[10] Alex Seitz-Wald, “DNC passes resolution supporting Black Lives Matter,” MSNBC.com, August 28, 2015 http://www.msnbc.com/msnbc/dnc-passes-resolution-supporting-black-lives-matter

[11] Jill Leovy, Ghettoside: A True Story of Murder in America (Random House: United States, 2015), 8.

[12] Ibid, 12.

[13] Michael R. Rand, James P. Lynch, David Cantor, “Criminal Victimization, 1973-95,” Bureau of Justice Statistics http://www.bjs.gov/content/pub/pdf/Cv73_95.pdf

[14] Jennifer L. Truman and Lynn Langton, “Criminal Victimization, 2014,” Bureau of Justice Statistics, August 2015 http://www.bjs.gov/content/pub/pdf/cv14.pdf

[15] Larry Celona, Shawn Cohen, and Bruce Golding, “Arrests plummet 66% with NPYD in virtual work stoppage,” NYPost.com, December 29, 2014 http://nypost.com/2014/12/29/arrests-plummet-following-execution-of-two-cops/

[16] Mark Berman, “FBI: Murders and other violent crimes increased last year,” The Washington Post, January 19, 2016 https://www.washingtonpost.com/news/post-nation/wp/2016/01/19/fbi-murders-and-other-violent-crimes-increased-last-year/

[17] Max Ehrenfruend and Denise Lu, “More people were murdered last year than in 2014, and no one’s sure why,” WashingtonPost.com, January 27, 2016 https://www.washingtonpost.com/graphics/national/2015-homicides/

[18] Heather Mac Donald, “The ‘Ferguson effect’ is fueling a growing crime wave,” NYPost.com, May 24, 2016 http://nypost.com/2016/05/24/the-ferguson-effect-is-fueling-a-growing-crime-wave/

[19] Max Ehrenfruend and Denise Lu, “More people were murdered last year than in 2014, and no one’s sure why,” WashingtonPost.com, January 27, 2016 https://www.washingtonpost.com/graphics/national/2015-homicides/

[20] James B. Comey, Speech at University of Chicago Law School, FBI.gov, October 23, 2015 https://www.fbi.gov/news/speeches/law-enforcement-and-the-communities-we-serve-bending-the-lines-toward-safety-and-justice

[21] Heather Mac Donald, “In Denial About Crime,” City-Journal.org, Winter 2016 http://www.city-journal.org/html/denial-about-crime-14118.html

[22] David A. Graham, “The White House Smacks Down Its DEA Chief on the ‘Ferguson Effect,’” TheAtlantic.com, November 9, 2015 http://www.theatlantic.com/politics/archive/2015/11/white-house-dea-chuck-rosenberg-ferguson-effect/414993/

[23] Heather Mac Donald, “The ‘Ferguson effect’ is fueling a growing crime wave,” NYPost.com, May 24, 2016 http://nypost.com/2016/05/24/the-ferguson-effect-is-fueling-a-growing-crime-wave/

[24] Michael Barone, “‘Ferguson Effect’ real – and dangerous to African Americans,” Chicago Sun-Times, May 24, 2016 http://chicago.suntimes.com/opinion/ferguson-effect-real-and-dangerous-to-african-americans/

[25] “‘Ferguson Effect’ is a plausible reason for spike in violent US crime, study says,” TheGuardian.com, June 15, 2016 https://www.theguardian.com/us-news/2016/jun/15/ferguson-effect-homicide-rates-us-crime-study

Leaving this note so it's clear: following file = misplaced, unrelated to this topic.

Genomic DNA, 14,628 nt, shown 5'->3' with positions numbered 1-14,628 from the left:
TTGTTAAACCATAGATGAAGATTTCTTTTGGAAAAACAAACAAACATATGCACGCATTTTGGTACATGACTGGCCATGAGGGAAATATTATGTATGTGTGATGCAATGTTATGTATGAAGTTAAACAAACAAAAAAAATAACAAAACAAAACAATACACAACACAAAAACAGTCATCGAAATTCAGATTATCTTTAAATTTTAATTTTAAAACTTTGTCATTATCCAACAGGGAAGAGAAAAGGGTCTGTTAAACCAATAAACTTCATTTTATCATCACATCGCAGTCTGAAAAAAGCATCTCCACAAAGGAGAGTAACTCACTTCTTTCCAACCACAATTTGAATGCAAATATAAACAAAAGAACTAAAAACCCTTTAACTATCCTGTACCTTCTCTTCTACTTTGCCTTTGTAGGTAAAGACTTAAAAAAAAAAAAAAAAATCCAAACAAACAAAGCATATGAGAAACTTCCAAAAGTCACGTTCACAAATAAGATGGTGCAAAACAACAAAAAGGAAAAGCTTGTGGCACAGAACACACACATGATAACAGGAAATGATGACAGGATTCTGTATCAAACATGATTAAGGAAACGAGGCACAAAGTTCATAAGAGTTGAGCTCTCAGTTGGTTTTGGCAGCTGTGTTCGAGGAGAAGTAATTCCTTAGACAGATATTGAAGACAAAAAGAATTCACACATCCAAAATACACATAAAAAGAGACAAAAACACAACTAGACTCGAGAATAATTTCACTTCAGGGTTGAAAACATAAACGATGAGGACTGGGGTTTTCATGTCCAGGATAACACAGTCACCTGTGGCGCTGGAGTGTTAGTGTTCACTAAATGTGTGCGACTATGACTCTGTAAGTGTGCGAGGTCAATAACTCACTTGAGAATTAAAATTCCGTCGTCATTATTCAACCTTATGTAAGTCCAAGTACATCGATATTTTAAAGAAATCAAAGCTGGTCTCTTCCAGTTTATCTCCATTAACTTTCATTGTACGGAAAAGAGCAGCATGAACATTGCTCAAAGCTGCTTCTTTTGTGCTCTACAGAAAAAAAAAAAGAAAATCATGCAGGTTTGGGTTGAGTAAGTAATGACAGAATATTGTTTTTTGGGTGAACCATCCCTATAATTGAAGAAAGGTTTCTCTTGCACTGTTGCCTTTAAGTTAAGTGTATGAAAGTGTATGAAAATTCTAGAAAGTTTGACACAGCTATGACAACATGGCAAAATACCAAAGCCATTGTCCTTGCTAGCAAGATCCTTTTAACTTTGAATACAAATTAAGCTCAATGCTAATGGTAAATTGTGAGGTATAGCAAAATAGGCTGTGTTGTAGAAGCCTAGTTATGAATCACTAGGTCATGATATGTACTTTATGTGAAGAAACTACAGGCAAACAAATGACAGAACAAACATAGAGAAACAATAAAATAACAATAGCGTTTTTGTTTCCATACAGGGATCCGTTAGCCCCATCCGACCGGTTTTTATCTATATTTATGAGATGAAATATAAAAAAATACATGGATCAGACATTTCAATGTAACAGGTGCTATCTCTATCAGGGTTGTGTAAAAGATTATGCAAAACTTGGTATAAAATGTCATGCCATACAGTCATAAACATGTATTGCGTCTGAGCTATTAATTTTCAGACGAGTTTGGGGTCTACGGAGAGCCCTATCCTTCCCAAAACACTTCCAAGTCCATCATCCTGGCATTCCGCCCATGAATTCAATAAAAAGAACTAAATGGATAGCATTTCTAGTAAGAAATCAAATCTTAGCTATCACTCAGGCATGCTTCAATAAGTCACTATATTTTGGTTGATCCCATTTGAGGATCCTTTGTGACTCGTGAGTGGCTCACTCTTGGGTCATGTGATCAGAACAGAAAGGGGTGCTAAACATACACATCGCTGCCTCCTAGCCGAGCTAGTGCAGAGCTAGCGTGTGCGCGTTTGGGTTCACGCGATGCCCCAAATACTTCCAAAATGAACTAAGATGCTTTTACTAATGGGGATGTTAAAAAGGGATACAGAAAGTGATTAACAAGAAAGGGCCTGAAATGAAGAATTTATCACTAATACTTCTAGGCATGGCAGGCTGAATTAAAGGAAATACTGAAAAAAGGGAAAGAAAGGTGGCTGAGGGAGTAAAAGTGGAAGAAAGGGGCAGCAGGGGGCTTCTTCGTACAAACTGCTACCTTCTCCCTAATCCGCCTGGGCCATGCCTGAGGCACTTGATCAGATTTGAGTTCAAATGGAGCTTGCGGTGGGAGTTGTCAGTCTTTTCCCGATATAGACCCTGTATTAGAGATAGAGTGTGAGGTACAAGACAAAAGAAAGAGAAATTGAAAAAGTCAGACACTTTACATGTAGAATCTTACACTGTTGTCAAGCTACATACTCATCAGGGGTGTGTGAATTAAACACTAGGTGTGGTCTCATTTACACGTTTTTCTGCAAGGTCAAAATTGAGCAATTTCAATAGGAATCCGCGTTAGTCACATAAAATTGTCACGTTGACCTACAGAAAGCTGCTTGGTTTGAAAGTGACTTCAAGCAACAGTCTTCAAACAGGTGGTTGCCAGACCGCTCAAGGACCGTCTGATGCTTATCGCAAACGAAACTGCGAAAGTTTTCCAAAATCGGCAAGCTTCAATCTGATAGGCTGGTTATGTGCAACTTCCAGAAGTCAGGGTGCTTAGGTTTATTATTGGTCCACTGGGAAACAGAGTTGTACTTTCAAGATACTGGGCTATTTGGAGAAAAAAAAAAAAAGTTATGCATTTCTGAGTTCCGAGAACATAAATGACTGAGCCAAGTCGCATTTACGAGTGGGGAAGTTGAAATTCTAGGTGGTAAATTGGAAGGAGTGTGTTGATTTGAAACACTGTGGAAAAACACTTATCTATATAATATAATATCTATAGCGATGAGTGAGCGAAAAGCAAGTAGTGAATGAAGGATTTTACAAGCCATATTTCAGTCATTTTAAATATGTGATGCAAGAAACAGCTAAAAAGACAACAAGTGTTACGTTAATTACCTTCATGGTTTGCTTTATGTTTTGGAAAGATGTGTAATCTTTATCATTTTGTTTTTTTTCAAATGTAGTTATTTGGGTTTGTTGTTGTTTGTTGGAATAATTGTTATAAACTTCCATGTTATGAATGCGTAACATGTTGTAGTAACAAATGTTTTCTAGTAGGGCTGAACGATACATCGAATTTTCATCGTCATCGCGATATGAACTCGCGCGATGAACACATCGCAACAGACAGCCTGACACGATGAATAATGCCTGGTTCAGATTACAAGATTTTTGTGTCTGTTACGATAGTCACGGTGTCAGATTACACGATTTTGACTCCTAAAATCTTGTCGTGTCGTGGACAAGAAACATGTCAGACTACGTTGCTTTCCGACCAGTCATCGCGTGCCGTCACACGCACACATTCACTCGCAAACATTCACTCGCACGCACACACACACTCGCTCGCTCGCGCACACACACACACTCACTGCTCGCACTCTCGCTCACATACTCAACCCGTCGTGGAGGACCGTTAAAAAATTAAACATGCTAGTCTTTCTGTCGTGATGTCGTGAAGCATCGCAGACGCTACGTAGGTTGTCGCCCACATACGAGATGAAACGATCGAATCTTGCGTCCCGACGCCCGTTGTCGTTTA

[26] “The Growth of Federal Involvement in Education,” NCPA.org, August 28, 2014 http://www.ncpa.org/sub/dpd/index.php?Article_ID=24794

[27] Marc Tucker, “Are We Just Fooling Ourselves? Is American Education a Colossal Failure?,” Edweek.com, April 16, 2015 http://blogs.edweek.org/edweek/top_performers/2015/04/are_we_just_fooling_ourselves_is_american_education_a_colossal_failure.html?r=1712163358&preview=1

[28] “The Growth of Federal Involvement in Education,” NCPA.org, August 28, 2014 http://www.ncpa.org/sub/dpd/index.php?Article_ID=24794

[29] Andrew J. Coulson, “The Impact of Federal Involvement in America’s Classrooms,” CATO.org, February 10, 2011 http://www.cato.org/publications/congressional-testimony/impact-federal-involvement-americas-classrooms

[30] “US Students Still Lag Behind Foreign Peers, Schools Make Little Progress In Improving Achievement,” HuffingtonPost.com, September 22, 2012 http://www.huffingtonpost.com/2012/07/23/us-students-still-lag-beh_n_1695516.html

[31] Marc Tucker, “Are We Just Fooling Ourselves? Is American Education a Colossal Failure?,” Edweek.com, April 16, 2015 http://blogs.edweek.org/edweek/top_performers/2015/04/are_we_just_fooling_ourselves_is_american_education_a_colossal_failure.html?r=1712163358&preview=1

[32] Marc Tucker, “Are We Just Fooling Ourselves? Is American Education a Colossal Failure?,” Edweek.com, April 16, 2015 http://blogs.edweek.org/edweek/top_performers/2015/04/are_we_just_fooling_ourselves_is_american_education_a_colossal_failure.html?r=1712163358&preview=1

[33] Valerie Strauss, “How college remediation rates are distorted – and why (updated),” WashingtonPost.com, July 7, 2014 https://www.washingtonpost.com/news/answer-sheet/wp/2014/07/07/how-college-remediation-rates-are-distorted-and-why/

[34] Linda Lyons, “Which Teens Have High ‘Academic Self-Esteem’?” Gallup.com, June 15, 2004 http://www.gallup.com/poll/12010/which-teens-high-academic-selfesteem.aspx

[35] Dennis Culhane, “Five myths about America’s homeless,” The Washington Post, July 11, 2010 https://works.bepress.com/dennis_culhane/96/

[36] E. Fuller Torrey, The Insanity Offense (WW Norton & Company: New York, 2012), 124-128.

[37] E. Fuller Torrey, The Insanity Offense (WW Norton & Company: New York, 2012), 2-3.

[38] “FAQ: State of Emergency on Homelessness,” Seattle.gov, November 2, 2015 http://murray.seattle.gov/wp-content/uploads/2015/10/11.2.15-Homelessness-FAQ.pdf

[39] Jill Cowan, “San Francisco’s Homeless Population Is Much Bigger Than Thought, City Data Suggests,” The New York Times, Nov. 19, 2019 https://www.nytimes.com/2019/11/19/us/san-francisco-homeless-count.html

[40] Jill Cowan, “What Los Angeles’s Homeless Count Tell Us,” The New York Times, June 12, 2020 https://www.nytimes.com/2020/06/12/us/la-county-homeless-population.html